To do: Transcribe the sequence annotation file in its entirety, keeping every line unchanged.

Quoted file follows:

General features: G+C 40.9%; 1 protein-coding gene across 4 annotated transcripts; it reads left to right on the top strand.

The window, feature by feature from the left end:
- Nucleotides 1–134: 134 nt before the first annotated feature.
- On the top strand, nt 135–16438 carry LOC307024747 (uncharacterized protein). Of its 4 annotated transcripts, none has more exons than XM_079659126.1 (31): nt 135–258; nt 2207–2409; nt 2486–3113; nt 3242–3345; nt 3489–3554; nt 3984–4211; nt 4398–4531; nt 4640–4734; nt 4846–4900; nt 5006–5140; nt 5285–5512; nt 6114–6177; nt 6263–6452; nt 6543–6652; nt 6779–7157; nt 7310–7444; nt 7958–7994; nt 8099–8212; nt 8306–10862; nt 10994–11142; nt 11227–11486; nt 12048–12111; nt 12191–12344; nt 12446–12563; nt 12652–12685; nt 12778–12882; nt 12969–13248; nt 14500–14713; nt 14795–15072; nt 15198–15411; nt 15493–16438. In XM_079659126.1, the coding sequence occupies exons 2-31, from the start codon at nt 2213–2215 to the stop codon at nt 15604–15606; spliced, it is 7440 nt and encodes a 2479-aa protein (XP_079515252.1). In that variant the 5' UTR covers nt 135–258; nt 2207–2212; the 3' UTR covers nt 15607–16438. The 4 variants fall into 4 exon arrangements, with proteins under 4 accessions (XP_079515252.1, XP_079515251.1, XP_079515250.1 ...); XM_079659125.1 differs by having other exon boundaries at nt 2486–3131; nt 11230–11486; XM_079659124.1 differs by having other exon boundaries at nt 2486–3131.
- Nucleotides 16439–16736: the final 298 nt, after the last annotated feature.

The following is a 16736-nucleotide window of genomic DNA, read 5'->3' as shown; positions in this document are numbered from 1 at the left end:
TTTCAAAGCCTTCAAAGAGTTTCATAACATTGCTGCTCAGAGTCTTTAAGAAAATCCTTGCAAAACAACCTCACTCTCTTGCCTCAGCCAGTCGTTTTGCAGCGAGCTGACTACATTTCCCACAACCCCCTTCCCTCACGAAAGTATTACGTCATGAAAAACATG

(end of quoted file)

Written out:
General features: G+C 40.9%; 1 protein-coding gene across 4 annotated transcripts; it reads left to right on the top strand.

The window, feature by feature from the left end:
- Nucleotides 1–134: 134 nt before the first annotated feature.
- On the top strand, nt 135–16438 carry LOC307024747 (uncharacterized protein). Of its 4 annotated transcripts, none has more exons than XM_079659126.1 (31): nt 135–258; nt 2207–2409; nt 2486–3113; nt 3242–3345; nt 3489–3554; nt 3984–4211; nt 4398–4531; nt 4640–4734; nt 4846–4900; nt 5006–5140; nt 5285–5512; nt 6114–6177; nt 6263–6452; nt 6543–6652; nt 6779–7157; nt 7310–7444; nt 7958–7994; nt 8099–8212; nt 8306–10862; nt 10994–11142; nt 11227–11486; nt 12048–12111; nt 12191–12344; nt 12446–12563; nt 12652–12685; nt 12778–12882; nt 12969–13248; nt 14500–14713; nt 14795–15072; nt 15198–15411; nt 15493–16438. In XM_079659126.1, the coding sequence occupies exons 2-31, from the start codon at nt 2213–2215 to the stop codon at nt 15604–15606; spliced, it is 7440 nt and encodes a 2479-aa protein (XP_079515252.1). In that variant the 5' UTR covers nt 135–258; nt 2207–2212; the 3' UTR covers nt 15607–16438. The 4 variants fall into 4 exon arrangements, with proteins under 4 accessions (XP_079515252.1, XP_079515251.1, XP_079515250.1 ...); XM_079659125.1 differs by having other exon boundaries at nt 2486–3131; nt 11230–11486; XM_079659124.1 differs by having other exon boundaries at nt 2486–3131.
- Nucleotides 16439–16736: the final 298 nt, after the last annotated feature.

The following is a 16736-nucleotide window of genomic DNA, read 5'->3' as shown; positions in this document are numbered from 1 at the left end:
TTTCAAAGCCTTCAAAGAGTTTCATAACATTGCTGCTCAGAGTCTTTAAGAAAATCCTTGCAAAACAACCTCACTCTCTTGCCTCAGCCAGTCGTTTTGCAGCGAGCTGACTACATTTCCCACAACCCCCTTCCCTCACGAAAGTATTACGTCATGAAAAACATG